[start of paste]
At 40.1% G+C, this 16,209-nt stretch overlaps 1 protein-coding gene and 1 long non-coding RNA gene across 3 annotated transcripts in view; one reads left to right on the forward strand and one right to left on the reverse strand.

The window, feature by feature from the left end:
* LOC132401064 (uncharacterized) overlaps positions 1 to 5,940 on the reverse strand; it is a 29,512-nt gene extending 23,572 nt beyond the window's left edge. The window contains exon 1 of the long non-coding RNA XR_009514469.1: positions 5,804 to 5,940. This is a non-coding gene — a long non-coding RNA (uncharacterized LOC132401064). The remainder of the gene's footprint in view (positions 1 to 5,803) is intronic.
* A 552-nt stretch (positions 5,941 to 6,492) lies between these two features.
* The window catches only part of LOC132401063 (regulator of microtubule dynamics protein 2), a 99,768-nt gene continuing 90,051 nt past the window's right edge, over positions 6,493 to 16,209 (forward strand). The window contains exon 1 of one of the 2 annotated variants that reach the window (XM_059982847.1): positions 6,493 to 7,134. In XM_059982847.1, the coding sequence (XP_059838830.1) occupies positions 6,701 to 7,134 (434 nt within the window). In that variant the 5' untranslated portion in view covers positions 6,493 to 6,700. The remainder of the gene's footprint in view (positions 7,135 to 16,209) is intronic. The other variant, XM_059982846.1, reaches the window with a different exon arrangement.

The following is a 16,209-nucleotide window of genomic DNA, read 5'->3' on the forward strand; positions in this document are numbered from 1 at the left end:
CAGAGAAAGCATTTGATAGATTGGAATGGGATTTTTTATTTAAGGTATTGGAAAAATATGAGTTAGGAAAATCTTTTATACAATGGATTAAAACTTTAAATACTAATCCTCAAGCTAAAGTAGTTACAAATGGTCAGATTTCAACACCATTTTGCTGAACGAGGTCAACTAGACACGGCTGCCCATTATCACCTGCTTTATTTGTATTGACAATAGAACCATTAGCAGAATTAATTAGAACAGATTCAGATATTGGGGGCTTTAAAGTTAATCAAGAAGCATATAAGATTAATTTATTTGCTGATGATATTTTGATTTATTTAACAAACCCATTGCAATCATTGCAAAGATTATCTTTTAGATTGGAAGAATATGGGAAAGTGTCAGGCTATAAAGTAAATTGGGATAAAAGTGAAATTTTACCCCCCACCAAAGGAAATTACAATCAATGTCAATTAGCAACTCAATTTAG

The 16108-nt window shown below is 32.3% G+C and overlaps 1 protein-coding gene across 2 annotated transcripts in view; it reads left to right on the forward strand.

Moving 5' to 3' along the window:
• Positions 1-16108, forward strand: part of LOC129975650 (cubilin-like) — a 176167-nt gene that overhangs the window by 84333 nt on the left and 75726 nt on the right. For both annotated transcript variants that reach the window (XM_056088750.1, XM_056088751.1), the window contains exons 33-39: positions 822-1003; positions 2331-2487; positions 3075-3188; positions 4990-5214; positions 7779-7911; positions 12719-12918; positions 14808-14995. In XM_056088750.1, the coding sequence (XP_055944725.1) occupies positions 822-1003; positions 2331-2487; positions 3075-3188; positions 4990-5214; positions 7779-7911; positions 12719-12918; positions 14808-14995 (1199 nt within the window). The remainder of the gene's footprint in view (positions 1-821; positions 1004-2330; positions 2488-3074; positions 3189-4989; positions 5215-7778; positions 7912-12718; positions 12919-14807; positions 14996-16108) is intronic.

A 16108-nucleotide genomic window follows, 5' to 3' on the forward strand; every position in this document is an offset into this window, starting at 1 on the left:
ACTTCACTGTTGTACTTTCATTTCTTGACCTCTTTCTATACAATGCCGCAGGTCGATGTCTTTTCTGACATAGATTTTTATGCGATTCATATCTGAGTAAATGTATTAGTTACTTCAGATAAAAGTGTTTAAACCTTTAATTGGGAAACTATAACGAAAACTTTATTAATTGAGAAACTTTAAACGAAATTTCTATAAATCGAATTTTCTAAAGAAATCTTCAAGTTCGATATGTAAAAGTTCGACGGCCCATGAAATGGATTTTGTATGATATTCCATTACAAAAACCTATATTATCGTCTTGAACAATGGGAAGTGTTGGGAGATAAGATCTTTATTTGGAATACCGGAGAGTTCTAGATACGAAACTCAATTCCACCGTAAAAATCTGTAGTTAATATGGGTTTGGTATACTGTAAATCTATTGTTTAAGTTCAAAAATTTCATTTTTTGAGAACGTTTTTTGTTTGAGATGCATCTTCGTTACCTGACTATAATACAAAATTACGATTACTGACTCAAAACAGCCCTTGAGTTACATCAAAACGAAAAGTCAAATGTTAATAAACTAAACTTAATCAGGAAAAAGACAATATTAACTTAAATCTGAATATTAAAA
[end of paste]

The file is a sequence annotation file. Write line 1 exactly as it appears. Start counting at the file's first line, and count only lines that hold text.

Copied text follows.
At 40.1% G+C, this 16,209-nt stretch overlaps 1 protein-coding gene and 1 long non-coding RNA gene across 3 annotated transcripts in view; one reads left to right on the forward strand and one right to left on the reverse strand.